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Midge Decter

A founder of the neoconservative movement, Midge Decter delighted in challenging liberal views and acting as a thorn in the side of the feminist movement. Decter entered publishing in 1948 as a secretary to the editor of Commentary before becoming an editor at Midstream, Commentary, Harper’s, and Basic Books, where she remained until 1980. Decter’s notoriety came from her three books blasting feminists: The Liberated Woman and Other Americans in 1970, The New Chastity and Other Arguments against Women’s Liberation in 1972, and Liberal Parents, Radical Children in 1975. Here she argued that feminists were simply afraid of growing up, having children, and taking on real responsibility, and that liberal childrearing led to spoiled, narcissistic children. Many feminist critics pointed out her sweeping generalities and lack of data, but conservatives embraced her views and several liberal commentators found her work sobering. In 1981, Decter became the founding executive director of the Committee for the Free World, an organization that called attention to the threat they believed the Soviet Union posed to Israel and the US. In 2008 she received the Truman-Reagan Medal of Freedom.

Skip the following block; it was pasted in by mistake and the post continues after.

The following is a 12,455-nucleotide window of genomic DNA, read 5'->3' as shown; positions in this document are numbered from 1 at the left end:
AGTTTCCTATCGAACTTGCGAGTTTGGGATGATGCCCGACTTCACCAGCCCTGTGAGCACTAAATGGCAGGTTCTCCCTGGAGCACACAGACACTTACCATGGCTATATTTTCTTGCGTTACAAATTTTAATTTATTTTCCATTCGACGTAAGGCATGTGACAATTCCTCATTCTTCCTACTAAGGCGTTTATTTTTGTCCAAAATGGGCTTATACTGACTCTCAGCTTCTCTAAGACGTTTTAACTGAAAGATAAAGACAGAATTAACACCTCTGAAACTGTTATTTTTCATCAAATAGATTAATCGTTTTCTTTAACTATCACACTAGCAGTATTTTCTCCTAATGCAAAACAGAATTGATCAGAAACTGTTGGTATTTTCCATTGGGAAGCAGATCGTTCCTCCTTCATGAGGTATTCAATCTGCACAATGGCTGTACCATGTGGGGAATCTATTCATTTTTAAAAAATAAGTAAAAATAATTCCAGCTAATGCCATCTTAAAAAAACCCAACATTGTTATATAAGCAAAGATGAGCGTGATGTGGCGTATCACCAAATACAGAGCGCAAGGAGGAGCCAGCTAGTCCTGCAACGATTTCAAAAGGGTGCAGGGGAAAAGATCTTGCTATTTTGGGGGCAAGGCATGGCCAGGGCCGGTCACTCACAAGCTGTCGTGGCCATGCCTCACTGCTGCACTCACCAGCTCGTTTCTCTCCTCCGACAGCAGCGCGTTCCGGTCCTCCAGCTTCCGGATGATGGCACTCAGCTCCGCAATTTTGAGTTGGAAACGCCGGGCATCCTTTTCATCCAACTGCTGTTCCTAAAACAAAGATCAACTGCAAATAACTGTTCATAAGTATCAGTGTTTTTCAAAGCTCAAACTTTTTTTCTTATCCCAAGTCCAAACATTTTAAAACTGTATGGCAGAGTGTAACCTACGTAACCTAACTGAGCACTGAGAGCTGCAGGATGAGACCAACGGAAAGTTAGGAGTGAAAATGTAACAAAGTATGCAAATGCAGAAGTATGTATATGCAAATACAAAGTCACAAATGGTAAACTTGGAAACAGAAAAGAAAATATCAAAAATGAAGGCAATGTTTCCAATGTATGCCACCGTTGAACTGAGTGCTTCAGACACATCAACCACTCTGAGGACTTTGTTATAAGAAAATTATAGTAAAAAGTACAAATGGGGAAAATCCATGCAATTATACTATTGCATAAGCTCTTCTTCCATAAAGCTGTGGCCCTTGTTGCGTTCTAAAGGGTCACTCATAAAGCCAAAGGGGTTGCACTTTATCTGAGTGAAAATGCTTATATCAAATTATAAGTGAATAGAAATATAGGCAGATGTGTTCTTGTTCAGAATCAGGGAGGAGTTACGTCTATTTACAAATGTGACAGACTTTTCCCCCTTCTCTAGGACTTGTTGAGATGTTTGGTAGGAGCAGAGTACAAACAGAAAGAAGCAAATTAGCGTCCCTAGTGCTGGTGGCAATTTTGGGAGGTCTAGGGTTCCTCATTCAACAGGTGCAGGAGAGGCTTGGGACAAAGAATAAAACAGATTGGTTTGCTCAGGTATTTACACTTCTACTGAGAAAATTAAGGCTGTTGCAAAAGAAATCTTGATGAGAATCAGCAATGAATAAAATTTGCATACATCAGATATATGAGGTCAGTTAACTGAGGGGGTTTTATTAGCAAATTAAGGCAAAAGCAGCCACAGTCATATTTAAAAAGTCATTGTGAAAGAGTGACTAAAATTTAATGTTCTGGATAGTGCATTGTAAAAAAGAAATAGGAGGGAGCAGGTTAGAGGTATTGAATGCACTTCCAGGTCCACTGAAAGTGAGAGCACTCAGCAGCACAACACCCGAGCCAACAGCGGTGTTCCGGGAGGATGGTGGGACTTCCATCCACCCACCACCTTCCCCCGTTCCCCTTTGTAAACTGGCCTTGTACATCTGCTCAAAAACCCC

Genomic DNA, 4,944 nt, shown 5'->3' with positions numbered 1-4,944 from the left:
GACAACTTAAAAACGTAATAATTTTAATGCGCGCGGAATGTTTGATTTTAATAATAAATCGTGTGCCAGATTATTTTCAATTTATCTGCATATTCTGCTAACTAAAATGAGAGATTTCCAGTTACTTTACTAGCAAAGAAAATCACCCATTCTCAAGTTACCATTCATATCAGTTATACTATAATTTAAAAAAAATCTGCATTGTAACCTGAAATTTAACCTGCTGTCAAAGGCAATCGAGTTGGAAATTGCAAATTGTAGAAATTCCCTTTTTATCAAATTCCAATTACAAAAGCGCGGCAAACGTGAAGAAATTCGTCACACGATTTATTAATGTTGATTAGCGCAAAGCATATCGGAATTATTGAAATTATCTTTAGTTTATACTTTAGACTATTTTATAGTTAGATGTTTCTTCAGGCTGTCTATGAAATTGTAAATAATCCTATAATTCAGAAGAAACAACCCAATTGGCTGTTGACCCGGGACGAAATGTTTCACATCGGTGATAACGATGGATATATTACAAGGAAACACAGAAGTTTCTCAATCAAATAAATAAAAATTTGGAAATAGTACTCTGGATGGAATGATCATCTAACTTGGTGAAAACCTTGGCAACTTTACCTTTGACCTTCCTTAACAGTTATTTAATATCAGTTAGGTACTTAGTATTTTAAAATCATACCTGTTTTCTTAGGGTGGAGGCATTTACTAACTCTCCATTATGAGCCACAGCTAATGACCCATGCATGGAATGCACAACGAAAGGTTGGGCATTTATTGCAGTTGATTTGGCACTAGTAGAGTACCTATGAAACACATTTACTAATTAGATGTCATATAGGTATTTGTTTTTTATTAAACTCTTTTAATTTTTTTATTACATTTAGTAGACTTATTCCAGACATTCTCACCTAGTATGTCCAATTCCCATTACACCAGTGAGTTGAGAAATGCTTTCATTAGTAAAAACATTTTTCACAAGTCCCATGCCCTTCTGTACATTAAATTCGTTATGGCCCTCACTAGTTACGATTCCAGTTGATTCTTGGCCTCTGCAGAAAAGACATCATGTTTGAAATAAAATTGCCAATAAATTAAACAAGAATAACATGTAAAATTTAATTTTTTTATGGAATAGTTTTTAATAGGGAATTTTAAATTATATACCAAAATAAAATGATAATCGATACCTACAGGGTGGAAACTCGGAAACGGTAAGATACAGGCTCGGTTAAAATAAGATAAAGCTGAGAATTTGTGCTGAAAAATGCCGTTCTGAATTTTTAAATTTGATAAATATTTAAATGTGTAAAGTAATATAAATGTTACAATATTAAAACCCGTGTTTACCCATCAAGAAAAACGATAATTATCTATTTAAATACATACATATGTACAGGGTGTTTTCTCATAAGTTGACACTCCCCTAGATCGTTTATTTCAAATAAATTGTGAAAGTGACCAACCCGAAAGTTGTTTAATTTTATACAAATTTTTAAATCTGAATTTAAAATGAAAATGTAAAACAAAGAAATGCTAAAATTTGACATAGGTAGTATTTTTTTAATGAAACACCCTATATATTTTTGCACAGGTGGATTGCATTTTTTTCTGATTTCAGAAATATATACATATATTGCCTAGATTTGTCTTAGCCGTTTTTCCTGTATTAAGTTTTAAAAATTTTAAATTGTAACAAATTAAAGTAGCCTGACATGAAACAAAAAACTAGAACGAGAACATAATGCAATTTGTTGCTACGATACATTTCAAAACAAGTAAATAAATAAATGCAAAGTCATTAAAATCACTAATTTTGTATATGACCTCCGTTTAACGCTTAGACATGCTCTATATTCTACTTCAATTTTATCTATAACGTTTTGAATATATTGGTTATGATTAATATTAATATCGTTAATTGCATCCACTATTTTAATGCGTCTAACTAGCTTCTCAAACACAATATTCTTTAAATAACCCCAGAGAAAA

Midge Decter
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A member of the burgeoning neo-conservative movement in America, Midge Decter is one of several Jewish liberals of the 1950s who swung to the "right" in the 1970s, galvanized by their opposition to the increasingly anti-Israel views of the "left." Her work reflects the growing conservatism among Jewish-American intellectuals, and in the United States as a whole, in the late twentieth century.

Institution: Online repository.

Date of Birth
July 25, 1927
Place of Birth
St. Paul, Minnesota

How to cite this page

Jewish Women's Archive. "Midge Decter." (Viewed on January 22, 2018) <>.


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